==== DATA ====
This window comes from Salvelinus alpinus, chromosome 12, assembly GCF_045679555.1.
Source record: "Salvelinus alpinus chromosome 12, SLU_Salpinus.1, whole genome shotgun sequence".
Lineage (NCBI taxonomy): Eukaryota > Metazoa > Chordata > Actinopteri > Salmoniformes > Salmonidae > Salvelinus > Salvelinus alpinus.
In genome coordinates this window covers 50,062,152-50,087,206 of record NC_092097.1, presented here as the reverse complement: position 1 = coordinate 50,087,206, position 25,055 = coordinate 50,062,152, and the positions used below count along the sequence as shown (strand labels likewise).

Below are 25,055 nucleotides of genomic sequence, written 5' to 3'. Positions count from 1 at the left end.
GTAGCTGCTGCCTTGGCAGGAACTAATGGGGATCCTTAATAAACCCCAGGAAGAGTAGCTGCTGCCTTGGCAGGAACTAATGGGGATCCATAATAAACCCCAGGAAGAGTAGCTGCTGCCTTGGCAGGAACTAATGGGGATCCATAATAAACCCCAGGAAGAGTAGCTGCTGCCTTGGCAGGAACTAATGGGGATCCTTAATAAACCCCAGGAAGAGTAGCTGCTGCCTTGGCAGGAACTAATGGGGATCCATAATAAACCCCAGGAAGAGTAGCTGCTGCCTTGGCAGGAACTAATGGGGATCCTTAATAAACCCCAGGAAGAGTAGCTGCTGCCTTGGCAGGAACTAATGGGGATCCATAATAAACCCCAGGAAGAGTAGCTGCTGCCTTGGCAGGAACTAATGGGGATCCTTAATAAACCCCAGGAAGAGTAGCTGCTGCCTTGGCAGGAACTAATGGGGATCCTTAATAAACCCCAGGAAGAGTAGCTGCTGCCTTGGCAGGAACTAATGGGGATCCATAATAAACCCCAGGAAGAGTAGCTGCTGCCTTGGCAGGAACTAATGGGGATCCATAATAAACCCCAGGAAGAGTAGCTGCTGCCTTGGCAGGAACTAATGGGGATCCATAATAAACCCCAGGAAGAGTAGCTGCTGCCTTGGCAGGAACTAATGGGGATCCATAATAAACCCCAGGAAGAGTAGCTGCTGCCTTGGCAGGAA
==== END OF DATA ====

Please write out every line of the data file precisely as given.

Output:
This window comes from Salvelinus alpinus, chromosome 12, assembly GCF_045679555.1.
Source record: "Salvelinus alpinus chromosome 12, SLU_Salpinus.1, whole genome shotgun sequence".
Lineage (NCBI taxonomy): Eukaryota > Metazoa > Chordata > Actinopteri > Salmoniformes > Salmonidae > Salvelinus > Salvelinus alpinus.
In genome coordinates this window covers 50,062,152-50,087,206 of record NC_092097.1, presented here as the reverse complement: position 1 = coordinate 50,087,206, position 25,055 = coordinate 50,062,152, and the positions used below count along the sequence as shown (strand labels likewise).

Below are 25,055 nucleotides of genomic sequence, written 5' to 3'. Positions count from 1 at the left end.
GTAGCTGCTGCCTTGGCAGGAACTAATGGGGATCCTTAATAAACCCCAGGAAGAGTAGCTGCTGCCTTGGCAGGAACTAATGGGGATCCATAATAAACCCCAGGAAGAGTAGCTGCTGCCTTGGCAGGAACTAATGGGGATCCATAATAAACCCCAGGAAGAGTAGCTGCTGCCTTGGCAGGAACTAATGGGGATCCTTAATAAACCCCAGGAAGAGTAGCTGCTGCCTTGGCAGGAACTAATGGGGATCCATAATAAACCCCAGGAAGAGTAGCTGCTGCCTTGGCAGGAACTAATGGGGATCCTTAATAAACCCCAGGAAGAGTAGCTGCTGCCTTGGCAGGAACTAATGGGGATCCATAATAAACCCCAGGAAGAGTAGCTGCTGCCTTGGCAGGAACTAATGGGGATCCTTAATAAACCCCAGGAAGAGTAGCTGCTGCCTTGGCAGGAACTAATGGGGATCCTTAATAAACCCCAGGAAGAGTAGCTGCTGCCTTGGCAGGAACTAATGGGGATCCATAATAAACCCCAGGAAGAGTAGCTGCTGCCTTGGCAGGAACTAATGGGGATCCATAATAAACCCCAGGAAGAGTAGCTGCTGCCTTGGCAGGAACTAATGGGGATCCATAATAAACCCCAGGAAGAGTAGCTGCTGCCTTGGCAGGAACTAATGGGGATCCATAATAAACCCCAGGAAGAGTAGCTGCTGCCTTGGCAGGAA